Main Index Pablo Honey The Bends OK Computer Kid A Amnesiac Hail to the Thief In Rainbows The King of Limbs A Moon Shaped Pool Thom Yorke Jonny Greenwood Ed O'Brien Colin Greenwood Philip Selway
The song had its live premiere on February 21st 1994:

The band had just been to see Jeff Buckley play a set, and when they got back into the studio, Thom recorded the vocals in two takes and broke down in tears.
A rough mix of 'Fake Plastic Trees' was included on this august 1994 work-in-progress tape compilation. The handwriting is Thom's. Side A of the cassette appears to contain both finished versions as well as a few rough mixes and also lists some working titles:

Phil: Some of my favourite lyrics on the album - 'Gravity always wins' - what a line.

Ed: This took a while to record only because it was hard to better Thom just singing it with an acoustic guitar. Amazing lyrics.

Jonny: My favourite lyrics on the album. Writing the string parts was my studio highlight, in a megalomaniac kinda way.

Colin: Er..., Deep?

Thom: The product of a joke that wasn't really a joke and a very lonely drunken evening and well, a breakdown of sorts.
Thom : "Last night I was called by the American record company insisting, well almost insisting, that we used a Bob Clearmountain mix of 'Fake Plastic Trees'. I said: 'No way.' All the ghost-like keyboard sounds and weird strings were completely gutted out of his mix, like he'd gone in with a razor blade and chopped it all up. It was horrible."
"The single? Oh, it's a big moving broken-hearted ballad, innit?" Thom grins, wickedly. "I almost killed myself writing it." He grins again.
Thom: "It was very much a breakthrough on the album. The day we recorded that song was a complete nightmare. I had a complete meltdown, so everyone left the studio.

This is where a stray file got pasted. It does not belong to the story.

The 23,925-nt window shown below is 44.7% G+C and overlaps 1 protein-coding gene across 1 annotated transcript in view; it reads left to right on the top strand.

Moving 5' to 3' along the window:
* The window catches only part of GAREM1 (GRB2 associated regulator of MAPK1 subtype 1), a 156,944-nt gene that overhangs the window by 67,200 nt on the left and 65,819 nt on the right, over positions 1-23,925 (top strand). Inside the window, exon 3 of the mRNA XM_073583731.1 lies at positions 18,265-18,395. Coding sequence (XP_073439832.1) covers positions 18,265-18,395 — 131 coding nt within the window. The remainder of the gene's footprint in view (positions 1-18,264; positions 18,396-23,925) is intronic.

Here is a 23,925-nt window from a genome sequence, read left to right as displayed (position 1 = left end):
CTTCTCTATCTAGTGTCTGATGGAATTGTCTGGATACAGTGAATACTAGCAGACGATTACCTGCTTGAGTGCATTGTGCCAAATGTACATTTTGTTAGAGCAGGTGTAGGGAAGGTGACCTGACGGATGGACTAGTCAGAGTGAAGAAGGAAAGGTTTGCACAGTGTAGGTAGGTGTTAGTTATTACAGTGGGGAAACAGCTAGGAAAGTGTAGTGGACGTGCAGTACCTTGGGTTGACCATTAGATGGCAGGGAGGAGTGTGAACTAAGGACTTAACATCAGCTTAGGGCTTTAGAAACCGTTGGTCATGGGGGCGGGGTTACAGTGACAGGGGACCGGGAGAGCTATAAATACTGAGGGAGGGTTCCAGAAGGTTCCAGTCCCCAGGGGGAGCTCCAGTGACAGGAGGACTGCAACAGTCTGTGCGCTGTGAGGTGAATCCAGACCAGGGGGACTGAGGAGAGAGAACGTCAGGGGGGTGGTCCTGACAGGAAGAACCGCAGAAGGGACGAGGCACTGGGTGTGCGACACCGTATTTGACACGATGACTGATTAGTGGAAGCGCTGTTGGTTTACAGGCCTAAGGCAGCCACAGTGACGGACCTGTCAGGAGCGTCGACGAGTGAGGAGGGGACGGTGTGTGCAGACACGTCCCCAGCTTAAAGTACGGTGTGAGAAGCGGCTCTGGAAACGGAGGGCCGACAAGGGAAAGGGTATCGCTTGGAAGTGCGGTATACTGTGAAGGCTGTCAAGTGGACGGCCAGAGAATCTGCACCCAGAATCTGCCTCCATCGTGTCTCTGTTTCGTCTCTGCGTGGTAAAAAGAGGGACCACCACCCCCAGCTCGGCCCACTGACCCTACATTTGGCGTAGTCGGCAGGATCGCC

It was just me and my acoustic guitar, but there was something chilling hanging around in the air. We'd been there for a month, and that was the first time I felt any connection with what Radiohead's about.

The funny thing is it took bloody months to get everything else on top of it to sound natural. All the bizarre keyboard noises were done at Abbey Road using an old Hammond organ Paul McCartney used on 'Magical Mystery Tour.' We had it plugged into all the guitar amplifiers, every single effect, all the knobs and switches going. It was deafeningly loud, filling up the whole studio.

That song could have easily sounded like Guns N' Roses. We wanted it to sound like Phil Spector."
Jonny: "Usually we write a song all together, compose it as a whole. That was done by Thom just playing by himself, gradually adding one thing at a time. It's all very considered, in a good way."
Most Radiohead songs are performed more or less live in the studio, with some overdubbing. However, for The Bends, producer John Leckie had them experimenting with various methods of building up tracks. On 'Fake PLastic Trees', Phil chased Thom's vocal and guitar part. "We had to work to that," he says. "I wasn't working to a click but to his performance; part of the beauty was the way it would actually slip in ann \d out, but trying to follow it was a nightmare."
'There's this assumption, especially over here, that Radiohead are big in America,' O'Brien offers. 'Radiohead are not big in America. We had Fake Plastic Trees as a single and it was played on a radio station. They did a survey of their listeners - 18 to 25-year-old males - who drive four-wheel-drive jeeps - and it came bottom of the list. The thing with Radiohead and America is that we had one pop hit there.'
Q: "Which was the first of your own lyrics that pleased you?"

Thom: "(Lengthy pause. 32 seconds, in fact.) "'Fake Plastic Trees'."
Probably the best-known song on The Bends is the slow-building 'Fake Plastic Trees', which it would be tempting to call a 'power ballad' if the band weren't so diametrically opposed to the kind of histrionic show of (usually false) emotion that normally characterizes such songs. Yorke remembers the recording of 'Fake Plastic Trees' as "a fucking nightmare". O'Brien says, "There was one stage at the first session when it sounded like Guns N' Roses' 'November Rain.' It was so pompous and bombastic, just the worst." Yorke explains that the song was saved through a mixing error: "Paul [Kolderie] missed a cue, so the electric guitars don't come in at the right place. It was a mistake, but we kept it."
According to Thom, this song is about Canary Wharf in London. The acoustic version was used in the film Clueless. This song has remained in setlists ever since it was released and has been played on most dates of every tour.
During the The King of Limbs period the song was not part of the regular touring and had its sole (and so far last) live performance at the Haiti benefit gig:
337. january 24th 2010 The Music Box Theatre at The Fonda Los Angeles, CA USA Link